Currently, under existing law, the court, local law enforcement and the Department of State Police may each charge a fee for processing an application for a concealed handgun permit not to exceed $50. The court collects $10 for the processing of an application or issuing of a permit, the local law enforcement agency may charge a fee of not more than $35 to cover the cost of conducting an investigation, and the Department of State Police may charge a fee not to exceed $5 to cover the cost associated with processing the application. For nonresident applications, the Department of State Police accepts and processes each application. There is a $100 fee associated with each nonresident application to cover the cost of the background check and issuance of the permit. All fees collected by the Department of State Police in the concealed handgun program are deposited into the general fund.
According to data from the Department of State Police (Department), an average of 70,192 resident concealed handgun permits, and 4,131 nonresident concealed handgun permits were issued in the years 2012 through 2016. Based upon available data, it collected a total of $1,221,695 in FY 2016 for both types of permits, which was subsequently deposited into the general fund. The proposed legislation would have an impact on general fund revenue and revenue collected by localities. However, because the number of individuals who would be exempt under this proposal is unknown, the estimated revenue loss to the state cannot immediately be determined at this time.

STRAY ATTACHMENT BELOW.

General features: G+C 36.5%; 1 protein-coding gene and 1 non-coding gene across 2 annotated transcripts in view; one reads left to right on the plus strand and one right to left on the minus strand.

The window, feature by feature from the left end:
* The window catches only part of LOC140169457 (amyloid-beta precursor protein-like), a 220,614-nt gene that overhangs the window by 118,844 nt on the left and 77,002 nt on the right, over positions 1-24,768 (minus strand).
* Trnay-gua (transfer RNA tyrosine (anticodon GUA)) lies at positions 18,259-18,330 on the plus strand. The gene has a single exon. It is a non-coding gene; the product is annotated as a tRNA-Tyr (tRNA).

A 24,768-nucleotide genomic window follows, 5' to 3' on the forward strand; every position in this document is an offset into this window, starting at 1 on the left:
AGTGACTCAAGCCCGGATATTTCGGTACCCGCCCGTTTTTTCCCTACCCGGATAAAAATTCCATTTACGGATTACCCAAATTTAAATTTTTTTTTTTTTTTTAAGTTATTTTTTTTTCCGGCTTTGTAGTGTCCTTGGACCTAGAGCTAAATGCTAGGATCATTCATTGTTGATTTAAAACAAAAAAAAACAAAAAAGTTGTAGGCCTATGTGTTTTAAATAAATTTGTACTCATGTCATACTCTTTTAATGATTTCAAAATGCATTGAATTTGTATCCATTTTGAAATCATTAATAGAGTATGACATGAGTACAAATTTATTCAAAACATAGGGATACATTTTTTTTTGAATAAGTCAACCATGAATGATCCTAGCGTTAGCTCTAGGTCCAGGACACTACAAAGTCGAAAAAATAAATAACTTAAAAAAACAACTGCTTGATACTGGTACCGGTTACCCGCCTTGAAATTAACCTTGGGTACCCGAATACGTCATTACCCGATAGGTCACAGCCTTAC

There is not enough data to estimate the impact to localities. According to the Compensation Board (Board), currently, based on best available data, the estimated revenue loss to state could be as much as $847,000 and the estimated revenue loss to localities could be as much as $240,000. Fees charged for Concealed Handgun Permits (CHPs) were supposed to be revenue neutral, only covering the cost of issuing the permits. But it appears from the Fiscal Impact Statement (FIS) that localities and the state have begun looking at CHPs as a source of revenue over and above what it costs to process the applications. You will note that the FIS makes no mention of the reduction in costs to the State Police and localities if they no longer had to process some CHP applications, thus off setting the "loss" of revenue.